When Eskom took their “well conceived” decision to cut the power to the mines, they said it was because there was not enough electricity to go around. The real reason was that they supplied more power to our neighbours in January and therefore had to cut power to South African users.

The result of this act of stupidity was that the Rand took a tumble and never recovered – that has also had repercussions for the whole economy. There was a knock on effect on commodity prices that are linked to the dollar. This includes petrol, maize, wheat, coal, etc etc. And of course the inflation rate jumped ahead like a runner from the starting blocks.

On 17 February I wrote, “Given the fact that Eskom’s appeal to consumers to achieve a 10% reduction in power consumption, has been exceeded, it means that income wise they will be back to square one – do the maths. So where will the money for capital projects come from now? What will the next surprise be?”

Here we have it, Eskom is now calling for a 53% increase in the price of electricity – oh yes 53%. And it is supported by the government. This just reinforces my belief that those who are managing our electricity supply are grossly incompetent. How can you get your projections so wrong, that you go from a demand for an 18% increase to one of 53%?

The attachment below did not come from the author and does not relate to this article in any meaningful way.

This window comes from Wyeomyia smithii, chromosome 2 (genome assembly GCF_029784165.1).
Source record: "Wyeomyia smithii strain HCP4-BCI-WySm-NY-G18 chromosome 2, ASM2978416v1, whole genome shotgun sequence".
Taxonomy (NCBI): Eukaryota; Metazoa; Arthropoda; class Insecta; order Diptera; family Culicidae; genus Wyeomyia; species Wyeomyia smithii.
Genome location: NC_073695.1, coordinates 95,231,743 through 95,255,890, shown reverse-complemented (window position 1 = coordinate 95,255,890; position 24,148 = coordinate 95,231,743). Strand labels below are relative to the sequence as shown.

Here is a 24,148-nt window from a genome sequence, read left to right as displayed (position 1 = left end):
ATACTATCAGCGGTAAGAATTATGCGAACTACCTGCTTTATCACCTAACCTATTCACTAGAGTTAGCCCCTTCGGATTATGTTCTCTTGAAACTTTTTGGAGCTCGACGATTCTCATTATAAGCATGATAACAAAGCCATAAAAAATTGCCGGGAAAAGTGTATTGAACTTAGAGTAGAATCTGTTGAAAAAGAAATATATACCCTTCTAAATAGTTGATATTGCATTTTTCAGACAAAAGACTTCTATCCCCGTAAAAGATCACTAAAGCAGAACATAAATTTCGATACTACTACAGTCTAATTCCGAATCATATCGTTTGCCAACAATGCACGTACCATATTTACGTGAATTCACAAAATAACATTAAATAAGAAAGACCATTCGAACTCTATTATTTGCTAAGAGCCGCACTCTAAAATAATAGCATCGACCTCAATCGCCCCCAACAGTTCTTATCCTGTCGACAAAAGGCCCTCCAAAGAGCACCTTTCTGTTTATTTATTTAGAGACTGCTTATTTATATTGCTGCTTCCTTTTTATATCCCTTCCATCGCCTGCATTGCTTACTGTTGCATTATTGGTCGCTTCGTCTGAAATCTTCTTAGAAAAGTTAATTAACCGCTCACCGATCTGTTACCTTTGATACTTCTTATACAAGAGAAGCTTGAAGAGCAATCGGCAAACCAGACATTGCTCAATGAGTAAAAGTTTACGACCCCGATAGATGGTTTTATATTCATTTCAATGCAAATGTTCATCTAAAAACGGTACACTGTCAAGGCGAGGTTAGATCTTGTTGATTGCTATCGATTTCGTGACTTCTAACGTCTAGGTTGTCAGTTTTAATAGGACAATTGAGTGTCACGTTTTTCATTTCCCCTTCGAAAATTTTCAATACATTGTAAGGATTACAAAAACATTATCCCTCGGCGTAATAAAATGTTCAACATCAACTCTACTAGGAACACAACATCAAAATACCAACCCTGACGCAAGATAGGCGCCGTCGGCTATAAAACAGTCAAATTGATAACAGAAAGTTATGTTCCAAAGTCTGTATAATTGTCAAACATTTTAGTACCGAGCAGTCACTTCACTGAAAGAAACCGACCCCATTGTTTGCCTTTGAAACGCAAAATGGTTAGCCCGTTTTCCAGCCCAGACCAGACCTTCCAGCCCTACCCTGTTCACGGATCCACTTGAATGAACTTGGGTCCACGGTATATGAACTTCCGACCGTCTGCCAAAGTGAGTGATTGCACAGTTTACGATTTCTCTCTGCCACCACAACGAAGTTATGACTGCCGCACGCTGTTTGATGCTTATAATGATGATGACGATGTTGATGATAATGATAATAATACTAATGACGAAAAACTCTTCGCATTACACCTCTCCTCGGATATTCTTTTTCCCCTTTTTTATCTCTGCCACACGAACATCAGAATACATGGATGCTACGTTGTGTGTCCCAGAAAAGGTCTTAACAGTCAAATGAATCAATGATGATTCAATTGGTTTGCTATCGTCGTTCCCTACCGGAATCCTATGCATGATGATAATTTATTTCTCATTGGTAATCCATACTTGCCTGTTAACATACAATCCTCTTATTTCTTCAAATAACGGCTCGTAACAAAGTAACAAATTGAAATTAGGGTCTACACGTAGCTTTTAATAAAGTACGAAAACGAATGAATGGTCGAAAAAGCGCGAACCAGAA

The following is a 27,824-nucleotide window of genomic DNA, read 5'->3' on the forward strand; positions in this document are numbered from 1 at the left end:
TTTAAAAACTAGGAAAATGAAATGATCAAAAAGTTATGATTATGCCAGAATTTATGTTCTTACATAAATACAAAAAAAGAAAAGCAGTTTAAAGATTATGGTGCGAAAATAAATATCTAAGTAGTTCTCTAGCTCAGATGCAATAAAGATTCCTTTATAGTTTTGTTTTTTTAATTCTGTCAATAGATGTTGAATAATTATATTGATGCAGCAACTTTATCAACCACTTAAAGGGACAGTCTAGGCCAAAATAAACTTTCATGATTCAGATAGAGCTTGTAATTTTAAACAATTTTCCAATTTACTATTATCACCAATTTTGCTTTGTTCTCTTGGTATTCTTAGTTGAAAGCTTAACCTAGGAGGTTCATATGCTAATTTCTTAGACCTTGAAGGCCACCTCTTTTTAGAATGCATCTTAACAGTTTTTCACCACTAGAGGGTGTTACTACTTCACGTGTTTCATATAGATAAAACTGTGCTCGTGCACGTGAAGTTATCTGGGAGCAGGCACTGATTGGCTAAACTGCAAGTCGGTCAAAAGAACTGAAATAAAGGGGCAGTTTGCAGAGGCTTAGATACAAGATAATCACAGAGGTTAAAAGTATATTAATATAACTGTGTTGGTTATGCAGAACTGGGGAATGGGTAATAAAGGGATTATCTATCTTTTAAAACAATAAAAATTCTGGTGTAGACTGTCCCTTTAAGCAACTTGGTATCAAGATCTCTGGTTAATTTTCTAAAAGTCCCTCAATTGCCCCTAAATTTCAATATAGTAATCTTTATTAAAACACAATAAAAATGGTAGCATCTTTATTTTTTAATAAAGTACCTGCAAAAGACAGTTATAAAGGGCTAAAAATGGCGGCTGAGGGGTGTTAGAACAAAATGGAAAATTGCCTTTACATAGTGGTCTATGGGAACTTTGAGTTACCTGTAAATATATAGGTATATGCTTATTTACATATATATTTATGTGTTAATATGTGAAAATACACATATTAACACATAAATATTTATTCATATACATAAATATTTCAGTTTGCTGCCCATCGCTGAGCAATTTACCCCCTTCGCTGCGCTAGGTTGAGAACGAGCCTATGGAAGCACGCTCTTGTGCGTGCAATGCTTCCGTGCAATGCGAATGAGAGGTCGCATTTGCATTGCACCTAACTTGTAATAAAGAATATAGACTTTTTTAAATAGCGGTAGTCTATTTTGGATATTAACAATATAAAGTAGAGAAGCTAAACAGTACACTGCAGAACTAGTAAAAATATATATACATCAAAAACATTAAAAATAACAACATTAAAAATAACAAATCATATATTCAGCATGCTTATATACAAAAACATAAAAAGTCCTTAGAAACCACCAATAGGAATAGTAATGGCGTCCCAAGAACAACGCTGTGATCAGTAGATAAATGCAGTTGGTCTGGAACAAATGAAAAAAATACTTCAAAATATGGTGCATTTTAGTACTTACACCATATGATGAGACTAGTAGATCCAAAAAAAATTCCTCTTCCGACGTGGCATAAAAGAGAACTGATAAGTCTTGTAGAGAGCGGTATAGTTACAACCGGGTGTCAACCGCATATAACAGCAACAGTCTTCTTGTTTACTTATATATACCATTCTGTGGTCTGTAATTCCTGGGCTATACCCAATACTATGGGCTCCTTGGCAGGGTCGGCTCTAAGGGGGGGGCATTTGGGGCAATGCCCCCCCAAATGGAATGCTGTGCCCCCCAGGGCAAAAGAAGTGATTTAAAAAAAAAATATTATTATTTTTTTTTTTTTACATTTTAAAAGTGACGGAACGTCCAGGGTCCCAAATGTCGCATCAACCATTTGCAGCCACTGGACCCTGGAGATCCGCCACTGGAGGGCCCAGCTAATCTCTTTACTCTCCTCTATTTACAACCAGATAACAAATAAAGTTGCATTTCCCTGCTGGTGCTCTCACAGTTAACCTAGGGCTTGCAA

They have said that one of the reasons is because the price of fuel and coal has risen, a factor to which Eskom’s poor performance has significantly contributed.

The reality is that consumers were asked to save 10% on their electricity consumption, which they did and are now to be penalized with higher prices.

What about the Eskom spokeman who made the claim on the radio last night that by increasing the price of electricity by 53%, they would benefit the economy as a whole and that this would result in growth. You see, our electricity is so cheap that it is not attractive for the private sector to invest in the electricity supply business. Give me a break! Eskom has the monopoly, there are other barriers to entry that far outweigh the cost of putting up new power generation facilities.